The bus that goes back to Sukhothai was supposed to pick us up at 4, but didn’t get there until around 5:15. Slightly annoying, but not nearly as annoying as where we had to sit. There were no seats left and all the standing room in the usual seating area was full, so we (and several others) were forced to sit in the luggage hold. I get motion sickness from sitting in the back seat of a comfortable, air-conditioned car. So this was about to be the worst ride ever. Luckily, Ethan was asked to stand in the stairwell and the ride wasn’t that long, so I switched places with him. Like I said, the ride was short, but it still wasn’t very fun having to stand. We also had to stop and let people off and on, so I was constantly in the way. Ethan made friends in the luggage hold though – two girls who were in the same program as us, but had been here since May and Fabian from Germany. (E- One of the girls was a former die-hard Avalanche fan of the late 90s. We relived the glory years of the Aves-Wings rivalry and were able to keep our gloves on. This is by far the BEST RIVALRY in the history of sports. I enjoyed pointing out that the rivalry died because the Aves suck now and the Wings are still thriving.) When we arrived Kate, Fabian, Ethan and I decided to meet up for dinner later. And later we met up at the Chopper Bar – a place that supposedly had good food and a rooftop deck. The deck was full, but we got a seat kind of outside. Anyway, we had a really great time chatting with Kate and Fabian and talking about life in Thailand as well as our home countries. After dinner Fabian took us to the Night Market (that was closed), we got some roti, and finally ended up chatting for a while on the porch of Fabian’s hotel. It was a really great night and we really enjoyed hearing about their experiences in life. (E- We got tore up from the floor up by mosquitoes. Quite literally, our ankles were destroyed.)
|riding in the luggage hold. normal|
We went to bed as soon as we got home – so tired, so sleepy! In the morning we got some breakfast at our guesthouse and caught a bus to Phitsonoluk. We had really hoped to not have to return to this dreadful place, but hoped the experience would be better given that it wouldn’t be the middle of the night this time. When we arrived we figured out that the next bus back home wasn’t until 2:30. It was around 12 so we decided to try and find a place to get an infamous Thai massage. We walked around the bus station until we finally found (on the last street we checked) a place that did Thai massages and foot massages. Ethan had been wanting a massage for a while so that’s what he went with, but I chickened out and only got a foot massage. I can’t say it was the best foot massage I’ve ever had, but it did feel good after having been on my feet for two days. (E- for an hour long full body massage and an hour long foot massage the grand total came to be.. dun dun dun dunnnn… $10 USD) When we stepped out of the massage place I looked up at a passing bus and saw Kate looking out the window at us – what a crazy coincidence.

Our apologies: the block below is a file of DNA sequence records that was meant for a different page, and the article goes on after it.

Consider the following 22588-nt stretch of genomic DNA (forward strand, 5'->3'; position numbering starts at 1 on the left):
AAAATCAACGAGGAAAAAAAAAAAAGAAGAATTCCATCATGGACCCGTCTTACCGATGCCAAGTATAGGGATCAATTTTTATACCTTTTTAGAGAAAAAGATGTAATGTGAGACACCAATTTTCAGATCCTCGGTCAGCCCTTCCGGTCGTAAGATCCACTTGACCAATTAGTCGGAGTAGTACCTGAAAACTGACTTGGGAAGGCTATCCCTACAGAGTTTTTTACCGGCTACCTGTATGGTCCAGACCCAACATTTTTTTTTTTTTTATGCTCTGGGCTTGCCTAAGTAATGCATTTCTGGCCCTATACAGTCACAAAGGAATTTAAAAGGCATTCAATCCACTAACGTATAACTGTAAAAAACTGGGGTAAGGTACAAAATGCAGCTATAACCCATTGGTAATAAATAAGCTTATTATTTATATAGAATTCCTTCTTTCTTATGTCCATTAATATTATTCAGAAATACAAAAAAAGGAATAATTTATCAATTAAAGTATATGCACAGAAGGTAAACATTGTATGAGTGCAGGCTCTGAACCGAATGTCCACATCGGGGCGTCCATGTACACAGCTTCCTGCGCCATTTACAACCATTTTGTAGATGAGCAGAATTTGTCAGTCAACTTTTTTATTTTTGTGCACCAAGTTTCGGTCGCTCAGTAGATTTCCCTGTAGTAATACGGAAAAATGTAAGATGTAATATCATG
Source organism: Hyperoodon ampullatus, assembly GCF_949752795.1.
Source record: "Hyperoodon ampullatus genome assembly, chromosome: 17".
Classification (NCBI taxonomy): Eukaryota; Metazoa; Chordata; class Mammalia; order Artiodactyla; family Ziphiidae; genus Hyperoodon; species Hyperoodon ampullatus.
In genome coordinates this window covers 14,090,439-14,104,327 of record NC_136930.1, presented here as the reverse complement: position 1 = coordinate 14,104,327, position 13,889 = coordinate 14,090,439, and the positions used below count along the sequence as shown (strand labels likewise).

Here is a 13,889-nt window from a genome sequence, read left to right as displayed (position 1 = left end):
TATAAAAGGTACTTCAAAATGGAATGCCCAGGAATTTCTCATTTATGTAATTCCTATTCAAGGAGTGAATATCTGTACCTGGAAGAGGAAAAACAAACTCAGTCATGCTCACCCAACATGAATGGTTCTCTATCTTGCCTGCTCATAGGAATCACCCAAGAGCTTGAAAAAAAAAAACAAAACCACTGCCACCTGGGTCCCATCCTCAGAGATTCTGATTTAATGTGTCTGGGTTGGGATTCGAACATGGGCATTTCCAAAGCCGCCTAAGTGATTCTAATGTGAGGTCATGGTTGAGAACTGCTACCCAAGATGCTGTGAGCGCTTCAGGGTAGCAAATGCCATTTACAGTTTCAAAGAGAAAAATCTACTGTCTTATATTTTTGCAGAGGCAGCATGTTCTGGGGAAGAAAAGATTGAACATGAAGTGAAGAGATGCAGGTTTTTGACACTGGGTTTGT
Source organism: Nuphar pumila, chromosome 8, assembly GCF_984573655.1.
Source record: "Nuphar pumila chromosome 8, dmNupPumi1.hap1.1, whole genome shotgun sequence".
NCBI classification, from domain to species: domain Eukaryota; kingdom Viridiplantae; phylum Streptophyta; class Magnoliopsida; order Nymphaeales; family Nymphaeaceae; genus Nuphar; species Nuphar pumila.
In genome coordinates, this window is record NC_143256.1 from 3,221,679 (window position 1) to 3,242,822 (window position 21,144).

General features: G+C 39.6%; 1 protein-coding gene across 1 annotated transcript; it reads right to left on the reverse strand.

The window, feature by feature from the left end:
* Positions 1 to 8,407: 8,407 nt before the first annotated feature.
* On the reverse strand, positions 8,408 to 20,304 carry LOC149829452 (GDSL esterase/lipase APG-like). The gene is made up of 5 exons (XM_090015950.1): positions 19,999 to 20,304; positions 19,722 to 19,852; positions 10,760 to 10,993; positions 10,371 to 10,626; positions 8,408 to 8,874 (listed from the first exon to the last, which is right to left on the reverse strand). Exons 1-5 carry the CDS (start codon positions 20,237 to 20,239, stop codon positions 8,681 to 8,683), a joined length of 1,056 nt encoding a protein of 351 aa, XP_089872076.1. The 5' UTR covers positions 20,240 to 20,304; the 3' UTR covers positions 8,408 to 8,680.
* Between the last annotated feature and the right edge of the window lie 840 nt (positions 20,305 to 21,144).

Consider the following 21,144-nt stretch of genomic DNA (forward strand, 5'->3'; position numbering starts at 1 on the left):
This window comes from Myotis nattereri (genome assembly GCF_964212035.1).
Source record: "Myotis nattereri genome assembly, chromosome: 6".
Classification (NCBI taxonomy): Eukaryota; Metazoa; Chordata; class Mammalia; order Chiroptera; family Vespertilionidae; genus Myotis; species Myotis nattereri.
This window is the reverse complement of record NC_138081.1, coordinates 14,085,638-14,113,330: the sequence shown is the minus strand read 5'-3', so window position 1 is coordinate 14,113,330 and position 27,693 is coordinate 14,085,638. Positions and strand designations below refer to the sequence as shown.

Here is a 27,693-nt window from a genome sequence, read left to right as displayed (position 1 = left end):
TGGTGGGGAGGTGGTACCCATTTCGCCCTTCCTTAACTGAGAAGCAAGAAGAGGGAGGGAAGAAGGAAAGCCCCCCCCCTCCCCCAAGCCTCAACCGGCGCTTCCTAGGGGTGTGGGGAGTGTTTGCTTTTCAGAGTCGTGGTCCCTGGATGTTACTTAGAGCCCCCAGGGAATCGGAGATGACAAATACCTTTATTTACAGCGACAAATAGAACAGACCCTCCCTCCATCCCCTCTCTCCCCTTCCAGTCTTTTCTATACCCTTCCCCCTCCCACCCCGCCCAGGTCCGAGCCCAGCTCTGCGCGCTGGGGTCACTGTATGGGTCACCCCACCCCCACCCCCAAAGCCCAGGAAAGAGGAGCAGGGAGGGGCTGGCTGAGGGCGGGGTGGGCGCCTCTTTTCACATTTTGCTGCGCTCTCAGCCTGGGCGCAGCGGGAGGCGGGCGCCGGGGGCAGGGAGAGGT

Anyway, we grabbed some “lunch” from 7/11 before we headed back to the bus station, which consisted of a microwaved mini-pizza and a ham and cheese croissant (which were both strangely delicious). The bus actually arrived early, which made us really happy we were there early to snag seats because there were a ton of people standing on this bus. Unfortunately, we chose seats behind a guy with THE WORST dandruff I have ever seen. Just huge flakes everywhere and his hair was greasy and he kept scratching his head. Why?!? Why does this always happen to us?? Ugh. I tried my best to ignore him and when I finally had all but forgotten about him…he started snoring so loud. And it wasn’t normal snoring, it was nasty, head congested snoring with all sorts of snorts and gurgles. My stomach was lurching for an hour. Fortunately, he got off the bus like half way to Thawangpha. Thank Jesus. (E- He looked like a thumb. The worst thumb you could imagine. Like slamming your thumb in a car door and then immersing it into a pot of boiling water. That bad. No joke.)
We got back home around 8:30, grabbed some dinner and headed to our apartment. It was a great weekend and although getting there was a bit rough we really enjoyed the parks and whatever we had to endure on the journey was well worth it (except for dandruff guy…that was too much for me).